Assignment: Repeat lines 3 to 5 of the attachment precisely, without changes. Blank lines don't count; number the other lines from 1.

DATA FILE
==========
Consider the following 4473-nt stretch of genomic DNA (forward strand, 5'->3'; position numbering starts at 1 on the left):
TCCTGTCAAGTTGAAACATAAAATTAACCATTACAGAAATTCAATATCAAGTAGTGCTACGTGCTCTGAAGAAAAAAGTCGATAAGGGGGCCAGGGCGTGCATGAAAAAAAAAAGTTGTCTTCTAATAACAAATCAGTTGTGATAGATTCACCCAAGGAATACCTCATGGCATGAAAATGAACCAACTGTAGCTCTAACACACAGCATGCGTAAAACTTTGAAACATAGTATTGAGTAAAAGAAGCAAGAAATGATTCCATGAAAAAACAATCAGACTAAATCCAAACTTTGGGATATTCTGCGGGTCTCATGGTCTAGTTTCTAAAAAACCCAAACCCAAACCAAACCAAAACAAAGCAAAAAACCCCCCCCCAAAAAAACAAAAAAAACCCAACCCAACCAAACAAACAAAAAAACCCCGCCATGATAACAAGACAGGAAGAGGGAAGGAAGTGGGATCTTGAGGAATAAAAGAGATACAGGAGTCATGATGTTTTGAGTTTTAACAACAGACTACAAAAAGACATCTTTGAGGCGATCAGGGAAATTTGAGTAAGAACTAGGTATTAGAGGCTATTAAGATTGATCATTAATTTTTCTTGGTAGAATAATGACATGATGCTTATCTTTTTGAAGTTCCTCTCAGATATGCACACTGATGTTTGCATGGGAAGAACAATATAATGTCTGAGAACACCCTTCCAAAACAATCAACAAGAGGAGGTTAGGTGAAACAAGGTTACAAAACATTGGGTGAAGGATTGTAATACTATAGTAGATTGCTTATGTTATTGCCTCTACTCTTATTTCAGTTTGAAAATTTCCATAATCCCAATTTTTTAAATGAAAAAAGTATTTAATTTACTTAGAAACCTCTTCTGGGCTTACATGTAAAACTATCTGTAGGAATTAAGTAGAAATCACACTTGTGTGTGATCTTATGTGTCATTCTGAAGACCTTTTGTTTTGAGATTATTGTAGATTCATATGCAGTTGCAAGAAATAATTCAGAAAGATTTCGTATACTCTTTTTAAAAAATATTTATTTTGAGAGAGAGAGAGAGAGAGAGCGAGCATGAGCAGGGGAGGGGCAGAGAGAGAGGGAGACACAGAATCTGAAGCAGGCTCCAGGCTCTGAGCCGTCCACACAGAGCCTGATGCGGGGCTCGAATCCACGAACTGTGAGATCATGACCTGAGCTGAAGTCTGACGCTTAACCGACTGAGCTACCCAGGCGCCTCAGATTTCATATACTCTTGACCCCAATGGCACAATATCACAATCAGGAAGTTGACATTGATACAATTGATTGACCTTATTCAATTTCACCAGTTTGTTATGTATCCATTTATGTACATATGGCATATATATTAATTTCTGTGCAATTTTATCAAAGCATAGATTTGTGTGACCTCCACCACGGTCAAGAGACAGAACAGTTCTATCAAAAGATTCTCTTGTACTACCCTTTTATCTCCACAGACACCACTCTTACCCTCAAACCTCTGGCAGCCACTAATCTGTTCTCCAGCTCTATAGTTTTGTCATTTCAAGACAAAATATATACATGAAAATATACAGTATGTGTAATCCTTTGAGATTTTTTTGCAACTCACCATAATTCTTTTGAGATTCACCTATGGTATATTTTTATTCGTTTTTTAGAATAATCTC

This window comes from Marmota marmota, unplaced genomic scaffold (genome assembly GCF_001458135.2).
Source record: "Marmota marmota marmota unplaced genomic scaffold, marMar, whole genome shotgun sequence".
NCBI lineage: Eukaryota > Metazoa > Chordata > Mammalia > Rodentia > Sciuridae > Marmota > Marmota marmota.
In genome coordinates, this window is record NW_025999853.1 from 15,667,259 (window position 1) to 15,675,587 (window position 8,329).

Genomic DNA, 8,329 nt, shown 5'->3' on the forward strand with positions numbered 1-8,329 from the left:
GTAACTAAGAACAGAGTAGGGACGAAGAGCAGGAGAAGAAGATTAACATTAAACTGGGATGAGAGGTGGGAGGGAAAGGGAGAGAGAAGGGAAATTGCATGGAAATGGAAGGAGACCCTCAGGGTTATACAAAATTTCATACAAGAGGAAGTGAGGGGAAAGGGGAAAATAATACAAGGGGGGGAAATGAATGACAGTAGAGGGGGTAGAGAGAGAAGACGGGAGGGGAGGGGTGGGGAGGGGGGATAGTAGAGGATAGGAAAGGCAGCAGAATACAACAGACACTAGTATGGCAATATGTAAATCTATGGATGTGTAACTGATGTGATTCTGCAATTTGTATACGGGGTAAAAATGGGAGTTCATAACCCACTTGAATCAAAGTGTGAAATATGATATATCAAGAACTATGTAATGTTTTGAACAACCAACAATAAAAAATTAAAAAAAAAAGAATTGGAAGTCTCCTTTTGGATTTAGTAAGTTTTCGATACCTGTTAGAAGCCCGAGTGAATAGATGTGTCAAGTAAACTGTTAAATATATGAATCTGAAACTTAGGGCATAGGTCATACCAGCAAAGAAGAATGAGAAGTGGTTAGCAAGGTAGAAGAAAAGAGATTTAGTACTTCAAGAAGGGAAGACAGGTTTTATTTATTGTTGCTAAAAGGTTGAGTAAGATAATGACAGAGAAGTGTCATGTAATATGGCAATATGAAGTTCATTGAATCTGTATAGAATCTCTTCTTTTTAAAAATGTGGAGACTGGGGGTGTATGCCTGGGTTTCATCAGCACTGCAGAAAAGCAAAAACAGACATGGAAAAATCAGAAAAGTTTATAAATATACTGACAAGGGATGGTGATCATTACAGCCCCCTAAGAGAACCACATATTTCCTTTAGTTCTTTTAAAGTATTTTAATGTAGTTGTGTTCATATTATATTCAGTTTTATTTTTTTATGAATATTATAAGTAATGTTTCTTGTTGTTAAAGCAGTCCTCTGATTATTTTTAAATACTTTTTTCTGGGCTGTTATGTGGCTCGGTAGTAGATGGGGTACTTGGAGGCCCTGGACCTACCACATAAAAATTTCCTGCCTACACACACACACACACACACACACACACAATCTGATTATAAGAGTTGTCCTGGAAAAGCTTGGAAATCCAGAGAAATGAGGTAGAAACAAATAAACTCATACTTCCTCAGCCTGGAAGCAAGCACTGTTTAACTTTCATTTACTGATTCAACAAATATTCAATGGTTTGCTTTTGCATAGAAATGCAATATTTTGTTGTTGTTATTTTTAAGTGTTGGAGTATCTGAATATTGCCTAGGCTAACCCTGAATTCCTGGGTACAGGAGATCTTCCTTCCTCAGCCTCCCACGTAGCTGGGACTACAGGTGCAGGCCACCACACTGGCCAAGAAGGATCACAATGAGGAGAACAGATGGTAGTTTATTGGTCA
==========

This window comes from Marmota marmota, unplaced genomic scaffold (genome assembly GCF_001458135.2).
Source record: "Marmota marmota marmota unplaced genomic scaffold, marMar, whole genome shotgun sequence".
NCBI lineage: Eukaryota > Metazoa > Chordata > Mammalia > Rodentia > Sciuridae > Marmota > Marmota marmota.